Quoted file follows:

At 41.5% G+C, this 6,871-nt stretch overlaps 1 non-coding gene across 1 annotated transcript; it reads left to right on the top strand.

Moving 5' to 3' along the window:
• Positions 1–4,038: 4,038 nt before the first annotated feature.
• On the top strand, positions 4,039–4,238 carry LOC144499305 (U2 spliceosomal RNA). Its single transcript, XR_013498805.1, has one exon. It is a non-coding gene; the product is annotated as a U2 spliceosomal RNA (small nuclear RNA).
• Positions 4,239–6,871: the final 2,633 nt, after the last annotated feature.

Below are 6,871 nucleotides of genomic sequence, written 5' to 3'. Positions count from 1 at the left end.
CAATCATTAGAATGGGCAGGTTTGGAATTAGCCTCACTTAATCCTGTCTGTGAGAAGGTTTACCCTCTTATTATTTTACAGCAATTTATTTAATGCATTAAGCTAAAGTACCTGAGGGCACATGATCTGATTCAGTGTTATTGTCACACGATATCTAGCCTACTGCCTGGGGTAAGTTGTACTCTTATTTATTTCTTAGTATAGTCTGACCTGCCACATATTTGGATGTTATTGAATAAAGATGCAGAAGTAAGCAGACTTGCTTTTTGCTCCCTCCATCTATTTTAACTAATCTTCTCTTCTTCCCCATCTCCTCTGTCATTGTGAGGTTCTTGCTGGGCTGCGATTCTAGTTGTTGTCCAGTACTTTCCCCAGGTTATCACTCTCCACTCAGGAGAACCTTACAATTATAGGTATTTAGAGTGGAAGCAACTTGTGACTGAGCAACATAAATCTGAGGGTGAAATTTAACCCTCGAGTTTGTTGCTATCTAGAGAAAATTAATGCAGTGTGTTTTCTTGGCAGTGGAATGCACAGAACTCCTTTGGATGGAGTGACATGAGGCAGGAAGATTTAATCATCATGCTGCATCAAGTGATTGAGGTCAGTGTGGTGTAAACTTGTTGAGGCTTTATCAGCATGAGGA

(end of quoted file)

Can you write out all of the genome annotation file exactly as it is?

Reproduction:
At 41.5% G+C, this 6,871-nt stretch overlaps 1 non-coding gene across 1 annotated transcript; it reads left to right on the top strand.

Moving 5' to 3' along the window:
• Positions 1–4,038: 4,038 nt before the first annotated feature.
• On the top strand, positions 4,039–4,238 carry LOC144499305 (U2 spliceosomal RNA). Its single transcript, XR_013498805.1, has one exon. It is a non-coding gene; the product is annotated as a U2 spliceosomal RNA (small nuclear RNA).
• Positions 4,239–6,871: the final 2,633 nt, after the last annotated feature.

Below are 6,871 nucleotides of genomic sequence, written 5' to 3'. Positions count from 1 at the left end.
CAATCATTAGAATGGGCAGGTTTGGAATTAGCCTCACTTAATCCTGTCTGTGAGAAGGTTTACCCTCTTATTATTTTACAGCAATTTATTTAATGCATTAAGCTAAAGTACCTGAGGGCACATGATCTGATTCAGTGTTATTGTCACACGATATCTAGCCTACTGCCTGGGGTAAGTTGTACTCTTATTTATTTCTTAGTATAGTCTGACCTGCCACATATTTGGATGTTATTGAATAAAGATGCAGAAGTAAGCAGACTTGCTTTTTGCTCCCTCCATCTATTTTAACTAATCTTCTCTTCTTCCCCATCTCCTCTGTCATTGTGAGGTTCTTGCTGGGCTGCGATTCTAGTTGTTGTCCAGTACTTTCCCCAGGTTATCACTCTCCACTCAGGAGAACCTTACAATTATAGGTATTTAGAGTGGAAGCAACTTGTGACTGAGCAACATAAATCTGAGGGTGAAATTTAACCCTCGAGTTTGTTGCTATCTAGAGAAAATTAATGCAGTGTGTTTTCTTGGCAGTGGAATGCACAGAACTCCTTTGGATGGAGTGACATGAGGCAGGAAGATTTAATCATCATGCTGCATCAAGTGATTGAGGTCAGTGTGGTGTAAACTTGTTGAGGCTTTATCAGCATGAGGA